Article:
April 29, 2019
English Edition, No. 9
Governance Needed to Humanize the Natural and Social Environment
Montreal, April 27
and New Brunswick
• Affirmation of Social Solidarity
and Need for Measures to
Protect Shoreline Municipalities
• How to Assist
Earth Week Marches
Change of Governance Needed to Humanize the Natural and
On April 27, thousands of people marched through the streets
of Montreal to confront the climate emergency. There were people of all
backgrounds and ages, and included a large number of high school, CEGEP
and university students. Marches were also held on the same day in
Val-David, Sherbrooke and Gaspé.
The youth set the tone linking their future and the future of humanity
to the protection of Mother Earth, as well as demanding a profound
change in economic and political arrangements so that they serve human
beings and not the minority that plunders the planet.
"Human nature and nature -- to see a separation between them is to move
us away from life," said a student spokesperson in the speeches
delivered at the end of the march. "We are paying for the capitalist
dissociation between humans and nature today [...] We do not live on
credit -- we are stealing the resources of the planet from our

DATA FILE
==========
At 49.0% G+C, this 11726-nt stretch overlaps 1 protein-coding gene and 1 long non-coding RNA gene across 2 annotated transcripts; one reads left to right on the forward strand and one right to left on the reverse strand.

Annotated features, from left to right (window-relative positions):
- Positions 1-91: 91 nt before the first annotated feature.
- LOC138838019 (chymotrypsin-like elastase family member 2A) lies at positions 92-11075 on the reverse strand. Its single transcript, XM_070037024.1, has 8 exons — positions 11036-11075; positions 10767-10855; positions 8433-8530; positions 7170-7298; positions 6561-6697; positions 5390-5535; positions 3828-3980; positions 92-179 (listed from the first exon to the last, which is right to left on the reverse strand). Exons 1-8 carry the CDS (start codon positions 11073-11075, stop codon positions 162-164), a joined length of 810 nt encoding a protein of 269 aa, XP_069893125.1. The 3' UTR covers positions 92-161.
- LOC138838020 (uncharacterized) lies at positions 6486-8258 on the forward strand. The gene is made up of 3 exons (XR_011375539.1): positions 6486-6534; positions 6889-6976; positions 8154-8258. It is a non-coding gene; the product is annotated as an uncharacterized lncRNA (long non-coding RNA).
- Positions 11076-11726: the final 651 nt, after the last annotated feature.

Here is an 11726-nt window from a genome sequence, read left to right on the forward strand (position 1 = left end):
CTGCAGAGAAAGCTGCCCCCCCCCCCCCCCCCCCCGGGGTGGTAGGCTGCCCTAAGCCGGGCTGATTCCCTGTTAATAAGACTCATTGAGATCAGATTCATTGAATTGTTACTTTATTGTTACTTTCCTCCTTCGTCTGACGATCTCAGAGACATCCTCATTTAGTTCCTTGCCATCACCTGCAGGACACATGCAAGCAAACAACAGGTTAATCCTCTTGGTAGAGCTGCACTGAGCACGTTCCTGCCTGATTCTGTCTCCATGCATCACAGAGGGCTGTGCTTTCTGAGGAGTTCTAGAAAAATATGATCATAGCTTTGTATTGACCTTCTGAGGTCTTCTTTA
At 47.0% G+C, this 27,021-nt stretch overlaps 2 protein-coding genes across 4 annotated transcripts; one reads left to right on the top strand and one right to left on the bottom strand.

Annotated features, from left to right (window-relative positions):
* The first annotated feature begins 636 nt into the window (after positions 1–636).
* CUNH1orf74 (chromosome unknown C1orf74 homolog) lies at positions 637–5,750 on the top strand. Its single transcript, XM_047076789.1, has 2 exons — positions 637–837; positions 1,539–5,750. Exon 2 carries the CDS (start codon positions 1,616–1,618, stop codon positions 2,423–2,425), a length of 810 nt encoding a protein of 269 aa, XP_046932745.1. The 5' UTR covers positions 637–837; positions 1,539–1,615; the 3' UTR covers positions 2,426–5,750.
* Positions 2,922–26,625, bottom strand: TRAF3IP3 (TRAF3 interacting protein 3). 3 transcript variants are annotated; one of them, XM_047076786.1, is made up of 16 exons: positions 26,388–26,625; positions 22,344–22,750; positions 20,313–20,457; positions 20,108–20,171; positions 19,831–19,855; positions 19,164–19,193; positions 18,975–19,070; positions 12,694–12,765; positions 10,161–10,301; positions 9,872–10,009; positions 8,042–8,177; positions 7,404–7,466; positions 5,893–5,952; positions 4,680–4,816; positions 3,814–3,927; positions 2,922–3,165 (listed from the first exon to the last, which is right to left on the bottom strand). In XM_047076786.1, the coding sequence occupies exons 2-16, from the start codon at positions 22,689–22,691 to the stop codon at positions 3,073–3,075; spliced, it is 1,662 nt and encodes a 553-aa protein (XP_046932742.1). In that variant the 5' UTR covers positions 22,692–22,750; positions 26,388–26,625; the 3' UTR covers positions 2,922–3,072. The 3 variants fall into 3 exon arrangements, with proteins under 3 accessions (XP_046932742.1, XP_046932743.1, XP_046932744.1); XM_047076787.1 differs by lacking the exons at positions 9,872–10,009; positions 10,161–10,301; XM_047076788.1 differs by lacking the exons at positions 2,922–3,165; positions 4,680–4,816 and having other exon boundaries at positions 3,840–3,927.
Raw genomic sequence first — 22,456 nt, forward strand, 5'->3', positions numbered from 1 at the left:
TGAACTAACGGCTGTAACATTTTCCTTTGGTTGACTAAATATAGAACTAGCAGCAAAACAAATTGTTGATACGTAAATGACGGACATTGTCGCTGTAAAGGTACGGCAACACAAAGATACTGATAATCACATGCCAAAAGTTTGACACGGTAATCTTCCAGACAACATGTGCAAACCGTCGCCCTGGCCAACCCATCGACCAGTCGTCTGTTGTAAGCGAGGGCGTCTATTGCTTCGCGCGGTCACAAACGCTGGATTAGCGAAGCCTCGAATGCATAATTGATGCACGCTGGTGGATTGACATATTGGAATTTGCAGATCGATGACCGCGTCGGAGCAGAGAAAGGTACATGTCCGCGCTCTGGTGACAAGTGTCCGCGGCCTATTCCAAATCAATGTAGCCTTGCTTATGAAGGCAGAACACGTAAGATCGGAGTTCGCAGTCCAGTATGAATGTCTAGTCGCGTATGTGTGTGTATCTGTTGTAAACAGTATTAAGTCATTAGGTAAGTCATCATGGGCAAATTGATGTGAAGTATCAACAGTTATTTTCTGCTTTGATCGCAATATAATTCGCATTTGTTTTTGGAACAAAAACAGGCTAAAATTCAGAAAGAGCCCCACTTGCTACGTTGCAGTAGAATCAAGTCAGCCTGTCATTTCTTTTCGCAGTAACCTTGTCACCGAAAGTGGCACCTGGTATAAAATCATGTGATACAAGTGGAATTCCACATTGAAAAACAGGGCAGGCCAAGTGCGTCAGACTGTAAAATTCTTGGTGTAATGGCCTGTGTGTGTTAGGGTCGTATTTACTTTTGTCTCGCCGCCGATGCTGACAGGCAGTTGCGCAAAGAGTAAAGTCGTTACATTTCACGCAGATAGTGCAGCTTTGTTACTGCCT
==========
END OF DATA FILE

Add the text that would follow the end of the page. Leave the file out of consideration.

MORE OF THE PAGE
children. Maintaining the current system is a blind investment whose
only return is dashed hopes. [...] Our world is a mix of concepts that
only make sense from a human perspective. Wealth is one of them. I am
told that I am a dreamer but I don't care. You [the powers that be]
close your eyes to a global scientific consensus, you reject what
should be the basis of all rational governance, you reject the most
basic, most existential reasoning," he added.
"Right now, we have already reached OUR point of no return, the
people's point of no return," said another student spokesperson. "We
are in the streets today and we will be in the streets again tomorrow.
This chain of actions is inevitable because it is the life of our own
children that is at stake," she said.
The devastating floods affecting thousands of residents in Quebec, as
well as in Ontario and New Brunswick, were also at the heart of the
The demonstrators said that governments have the power to act and must
take up their social responsibility, and that through these marches the
people have irrevocably expressed that they will not back down from
realizing change that favours them and that defends Mother Earth.
The organization the Planet Invites Itself to Parliament now calls on
everyone to prepare for another march on September 27, to put the
climate emergency squarely on the agenda of the federal election.
Quebec City, April 22
Montreal, April 27
Devastating Floods in Quebec, Ontario and New
Affirmation of Social Solidarity and Need for Measures to
Protect Shoreline Municipalities
Devastating floods are currently affecting many regions of
Quebec, as well as parts of Ontario and New Brunswick. According
to the provisional report published by Urgences Québec on April
28, there are 6,424 flooded homes, 3,508 dwellings isolated by